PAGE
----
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Smatresk rules out required diversity training at Faculty Senate meeting

Smatresk rules out required diversity training at Faculty Senate meeting

Smatresk rules out required diversity training at Faculty Senate meeting
November 17
20:02 2019

UNT faculty and staff could remain exempt from mandatory diversity and inclusion training in response to former UNT System employee Caitlin Sewell’s use of a racial slur at a public event last week, President Neal Smatresk said at the Faculty Senate’s Wednesday meeting.

Instead, the president said he would like to see voluntary conversations about campus climate issues facilitated by UNT administrators, deans and faculty. Mandatory courses may “trivialize” important topics like race and gender, he said.

“When something like this happens, it’s always a good moment to take a breath and consider what we can do better,” Smatresk said. “What I don’t think we’ll do is have mandatory trainings, because when you add another compliance-type activity, it doesn’t actually incur ownership and enthusiasm on the topic. It becomes another thing to do.”

Currently, members of the UNT president’s cabinet are the only UNT employees who undergo mandatory diversity training. Colleges and departments can set up their own programs, like the College of Business or Mayborn School of Journalism, both of which conducted implicit bias training sessions last spring.

At their previous meeting, the Faculty Senate heard presentations on a new suite of online training programs called UNT Bridge, which could help facilitate additional programs for faculty through the UNT Office of Diversity and Inclusion, UNT Provost Jennifer Cowley said.

The UNT NAACP chapter, SGA and Black Student Union called for mandatory cultural competency training for all students, staff and faculty following Sewell’s remarks, among a list of demands made to UNT leaders on a petition with around 2,300 signatures as of Nov. 14.

The SGA-endorsed petition requests the implementation of more inclusive hiring practices at UNT so administrators and faculty more closely resemble the proportion of minority students, as well as expansions to the UNT Multicultural Center.

More than 100 student protestors led by SGA President Yolian Ogbu formed a sit-in protest during the first day of the UNT Board of Regents meeting to raise awareness of those demands. On Friday, Ogbu returned to the second day of the meeting and spoke directly to the Board of Regents about the demands on behalf of the coalition of student organizations.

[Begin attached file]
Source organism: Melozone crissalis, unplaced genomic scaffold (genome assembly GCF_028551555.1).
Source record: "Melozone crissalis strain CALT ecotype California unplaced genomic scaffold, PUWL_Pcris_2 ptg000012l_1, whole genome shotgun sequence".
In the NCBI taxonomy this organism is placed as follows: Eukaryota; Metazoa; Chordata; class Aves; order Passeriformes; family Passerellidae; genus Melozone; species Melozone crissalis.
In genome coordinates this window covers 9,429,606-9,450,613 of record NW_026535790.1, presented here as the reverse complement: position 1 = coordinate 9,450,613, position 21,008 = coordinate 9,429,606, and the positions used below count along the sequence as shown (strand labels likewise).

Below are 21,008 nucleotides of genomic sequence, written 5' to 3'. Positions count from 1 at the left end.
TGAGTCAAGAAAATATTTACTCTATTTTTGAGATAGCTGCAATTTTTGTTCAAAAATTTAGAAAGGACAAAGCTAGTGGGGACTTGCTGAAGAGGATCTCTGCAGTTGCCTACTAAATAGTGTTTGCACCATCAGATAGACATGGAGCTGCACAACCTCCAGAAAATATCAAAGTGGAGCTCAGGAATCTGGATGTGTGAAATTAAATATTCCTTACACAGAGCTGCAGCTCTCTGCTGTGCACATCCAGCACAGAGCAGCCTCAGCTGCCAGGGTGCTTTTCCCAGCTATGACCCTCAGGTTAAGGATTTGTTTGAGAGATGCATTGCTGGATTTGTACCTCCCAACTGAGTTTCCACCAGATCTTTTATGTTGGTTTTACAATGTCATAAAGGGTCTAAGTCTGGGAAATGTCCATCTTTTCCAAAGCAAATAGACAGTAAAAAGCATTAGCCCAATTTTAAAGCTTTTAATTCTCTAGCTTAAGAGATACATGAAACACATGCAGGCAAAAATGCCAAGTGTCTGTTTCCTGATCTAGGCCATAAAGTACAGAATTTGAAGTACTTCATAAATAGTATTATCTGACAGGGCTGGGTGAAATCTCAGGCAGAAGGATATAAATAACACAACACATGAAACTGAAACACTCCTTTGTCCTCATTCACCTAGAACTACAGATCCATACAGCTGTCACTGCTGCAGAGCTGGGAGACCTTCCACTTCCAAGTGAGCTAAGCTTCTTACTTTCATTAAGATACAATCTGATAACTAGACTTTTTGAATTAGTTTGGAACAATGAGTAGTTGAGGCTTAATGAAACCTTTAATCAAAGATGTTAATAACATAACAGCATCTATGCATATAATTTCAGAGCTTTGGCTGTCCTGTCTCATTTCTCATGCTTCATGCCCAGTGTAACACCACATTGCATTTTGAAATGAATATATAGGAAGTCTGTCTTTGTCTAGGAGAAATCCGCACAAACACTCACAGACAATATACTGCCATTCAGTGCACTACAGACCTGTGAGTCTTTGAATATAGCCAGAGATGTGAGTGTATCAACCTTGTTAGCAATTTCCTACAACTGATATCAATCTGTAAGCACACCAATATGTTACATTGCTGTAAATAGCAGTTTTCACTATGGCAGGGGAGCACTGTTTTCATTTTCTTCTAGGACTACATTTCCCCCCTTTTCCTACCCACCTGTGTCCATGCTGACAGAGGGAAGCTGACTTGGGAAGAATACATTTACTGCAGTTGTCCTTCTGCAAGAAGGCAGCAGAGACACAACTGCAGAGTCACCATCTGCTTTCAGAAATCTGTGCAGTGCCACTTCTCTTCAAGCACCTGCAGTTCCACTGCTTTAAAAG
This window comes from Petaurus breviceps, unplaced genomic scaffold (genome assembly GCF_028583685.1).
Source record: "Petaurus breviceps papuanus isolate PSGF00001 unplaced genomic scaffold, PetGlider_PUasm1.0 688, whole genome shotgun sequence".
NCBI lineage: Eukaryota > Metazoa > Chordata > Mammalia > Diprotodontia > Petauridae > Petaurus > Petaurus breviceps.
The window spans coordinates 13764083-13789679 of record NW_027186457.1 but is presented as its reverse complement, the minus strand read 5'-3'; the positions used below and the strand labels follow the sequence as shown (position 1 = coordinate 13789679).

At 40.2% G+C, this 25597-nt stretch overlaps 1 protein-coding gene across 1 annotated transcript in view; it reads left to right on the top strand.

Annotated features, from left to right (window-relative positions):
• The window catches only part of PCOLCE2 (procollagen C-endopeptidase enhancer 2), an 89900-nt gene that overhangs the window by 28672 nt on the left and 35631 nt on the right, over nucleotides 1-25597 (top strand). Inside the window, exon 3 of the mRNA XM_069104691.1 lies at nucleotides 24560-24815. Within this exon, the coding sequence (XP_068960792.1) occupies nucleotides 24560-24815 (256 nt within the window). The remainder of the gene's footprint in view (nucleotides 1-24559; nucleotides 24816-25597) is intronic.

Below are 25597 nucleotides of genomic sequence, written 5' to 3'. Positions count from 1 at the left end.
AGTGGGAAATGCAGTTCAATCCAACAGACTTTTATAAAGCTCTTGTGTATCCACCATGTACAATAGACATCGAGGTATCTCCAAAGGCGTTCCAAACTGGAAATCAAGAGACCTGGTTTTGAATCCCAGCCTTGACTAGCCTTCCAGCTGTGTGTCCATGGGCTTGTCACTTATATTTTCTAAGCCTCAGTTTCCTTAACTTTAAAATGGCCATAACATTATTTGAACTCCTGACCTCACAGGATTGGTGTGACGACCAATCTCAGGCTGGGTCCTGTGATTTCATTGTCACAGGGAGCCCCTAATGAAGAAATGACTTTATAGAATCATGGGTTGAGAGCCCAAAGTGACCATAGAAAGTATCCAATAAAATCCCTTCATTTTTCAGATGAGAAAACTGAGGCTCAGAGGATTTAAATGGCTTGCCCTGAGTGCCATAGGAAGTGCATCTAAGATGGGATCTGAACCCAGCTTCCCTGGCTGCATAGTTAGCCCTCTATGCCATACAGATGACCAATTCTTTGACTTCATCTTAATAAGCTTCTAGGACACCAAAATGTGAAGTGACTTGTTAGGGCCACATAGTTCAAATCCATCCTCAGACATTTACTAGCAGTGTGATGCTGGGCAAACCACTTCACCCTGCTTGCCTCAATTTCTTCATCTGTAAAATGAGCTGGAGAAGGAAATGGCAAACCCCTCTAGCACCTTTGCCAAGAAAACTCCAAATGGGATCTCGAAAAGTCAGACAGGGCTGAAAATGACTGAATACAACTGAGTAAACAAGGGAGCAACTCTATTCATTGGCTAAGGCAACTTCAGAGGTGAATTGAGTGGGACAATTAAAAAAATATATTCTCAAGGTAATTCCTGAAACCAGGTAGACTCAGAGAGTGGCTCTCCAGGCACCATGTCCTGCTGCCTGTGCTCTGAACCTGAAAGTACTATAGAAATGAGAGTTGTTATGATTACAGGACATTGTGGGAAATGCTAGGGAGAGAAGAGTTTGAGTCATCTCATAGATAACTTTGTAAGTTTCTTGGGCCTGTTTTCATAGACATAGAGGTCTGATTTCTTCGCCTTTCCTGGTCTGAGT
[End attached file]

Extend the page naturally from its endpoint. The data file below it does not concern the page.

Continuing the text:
Faculty senator James Martin, a media arts professor, told Smatresk he believes UNT students are making strong demands of administrators based on their own experiences of racism. Administrators may not be as surprised by Sewell’s words, Martin said, if they knew how many students experienced racism in Denton.

“Since that happened, I can’t even count the number of students have said ‘Well how does this make us a minority-serving institution if there is this shock and awe [from administrators]?’ at something they feel is pretty important,” Martin said.

Martin called the idea of mandatory diversity training an “overcorrection” in the response to Sewell’s comments.

Graduate Student Council President Tiffany Miller, a non-voting member of the Faculty Senate, spoke out in support of mandatory courses based on her own experiences in classes about diversity.

Miller said she was “starry-eyed” about the diversity and culture of UNT when she first arrived here as an undergraduate in 2013. Miller took multiple classes with multicultural elements as a requirement for her health administration studies, which she said enriched her worldview and could be replicated for more students if made a requirement in their studies.

“The longer I’ve been here, the more the facade has faded,” Miller said. “And you saying you’re not going to press this as mandatory training, that to me is more evidence of exactly part of the problem as to why these things keep happening.”

Featured Image: UNT President Neal Smatresk speaks about the possibility of mandatory diversity and inclusion training for UNT employees during the Faculty Senate’s meeting on Nov. 16, 2019. Image by Carter Mize

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Carter Mize

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